GoodBadFlicks looks into the often forgotten entry in the Teenage Mutant Ninja Turtle series, the animated TMNT.
Maria Popova digs into Herzog’s book “A Guide for the Perplexed” for gems of wisdom and advice for the creative.
The best advice I can offer to those heading into the world of film is not to wait for the system to finance your projects and for others to decide your fate. If you can’t afford to make a million-dollar film, raise $10,000 and produce it yourself. That’s all you need to make a feature film these days. Beware of useless, bottom-rung secretarial jobs in film-production companies. Instead, so long as you are able-bodied, head out to where the real world is. Roll up your sleeves and work as a bouncer in a sex club or a warden in a lunatic asylum or a machine operator in a slaughterhouse. Drive a taxi for six months and you’ll have enough money to make a film. Walk on foot, learn languages and a craft or trade that has nothing to do with cinema. Filmmaking — like great literature — must have experience of life at its foundation. Read Conrad or Hemingway and you can tell how much real life is in those books. A lot of what you see in my films isn’t invention; it’s very much life itself, my own life. If you have an image in your head, hold on to it because — as remote as it might seem — at some point you might be able to use it in a film. I have always sought to transform my own experiences and fantasies into cinema.
Brain Pickings | Read the Full Article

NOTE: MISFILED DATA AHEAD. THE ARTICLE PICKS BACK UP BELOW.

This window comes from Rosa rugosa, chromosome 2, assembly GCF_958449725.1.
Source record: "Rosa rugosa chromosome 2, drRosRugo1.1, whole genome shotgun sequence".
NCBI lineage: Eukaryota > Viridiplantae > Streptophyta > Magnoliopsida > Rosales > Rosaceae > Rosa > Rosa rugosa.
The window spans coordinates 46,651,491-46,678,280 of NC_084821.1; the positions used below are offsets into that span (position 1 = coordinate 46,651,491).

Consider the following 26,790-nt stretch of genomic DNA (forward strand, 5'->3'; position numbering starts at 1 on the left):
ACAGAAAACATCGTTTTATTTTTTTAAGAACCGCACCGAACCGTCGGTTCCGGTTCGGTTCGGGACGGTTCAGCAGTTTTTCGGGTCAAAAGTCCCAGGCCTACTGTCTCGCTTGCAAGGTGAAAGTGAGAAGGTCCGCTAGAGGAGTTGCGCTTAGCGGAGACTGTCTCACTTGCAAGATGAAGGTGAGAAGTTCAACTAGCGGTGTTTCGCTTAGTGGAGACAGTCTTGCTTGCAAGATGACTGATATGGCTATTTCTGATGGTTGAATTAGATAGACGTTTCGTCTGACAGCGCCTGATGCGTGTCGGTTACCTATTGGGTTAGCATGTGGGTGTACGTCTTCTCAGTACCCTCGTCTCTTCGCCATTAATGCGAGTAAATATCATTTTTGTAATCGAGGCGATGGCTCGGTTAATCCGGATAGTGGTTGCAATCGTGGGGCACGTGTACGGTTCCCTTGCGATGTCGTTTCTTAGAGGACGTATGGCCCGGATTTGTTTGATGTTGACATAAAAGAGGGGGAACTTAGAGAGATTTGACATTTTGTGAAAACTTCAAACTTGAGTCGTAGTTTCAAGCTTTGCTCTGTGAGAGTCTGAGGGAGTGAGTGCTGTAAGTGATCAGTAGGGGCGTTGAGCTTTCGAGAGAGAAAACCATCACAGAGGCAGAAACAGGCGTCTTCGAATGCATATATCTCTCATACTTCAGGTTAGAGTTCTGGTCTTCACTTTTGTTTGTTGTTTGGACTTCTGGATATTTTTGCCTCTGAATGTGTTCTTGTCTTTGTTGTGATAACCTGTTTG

From “Se7en” the “Social Network” David Fincher has been impressing as a director for decades. In advance of the release of “Gone Girl” soon, we’re looking back at our favorite Fincher Flick: Fight Club.
‘Frances Ha’ is a magnificent, updated French New Wave film by way of America (even though the character does go to France). Poignant, humorous, heartbreaking, and extremely relatable, Greta Gerwig gives a career-defining performance as the titular character in a role she co-wrote with director Noah Baumbach. In this short doc about Frances Ha, acclaimed actress and director Sarah Polley gets real with Gerwig on the penetrating loneliness of New York City and how shitty it is to live an unstable life in your late 20s.
When it premiered on September 23, 1994, “The Shawshank Redemption” barely registered at the box office. The prison drama opened at No. 9, below the odious sex comedy “Exit to Eden” and just above Robert Redford’s “Quiz Show,” already in its fifth week. Though nominated for seven Academy Awards, the film failed to connect with audiences and vanished from theaters with little fanfare. And then, slowly but surely, its fortunes began to change. On its 20th anniversary, here’s how “The Shawshank Redemption” beat the odds and became a beloved classic.
Prior to 1982, most readers thought of King as an author who wrote only horror, but the publication of “Different Seasons” changed all that. A critically acclaimed bestseller, this beautifully crafted collection of four dramatic novellas introduced King to an even broader audience. The book’s first story, “Rita Hayworth and Shawshank Redemption,” remains one of his most deeply humane and hopeful works of fiction.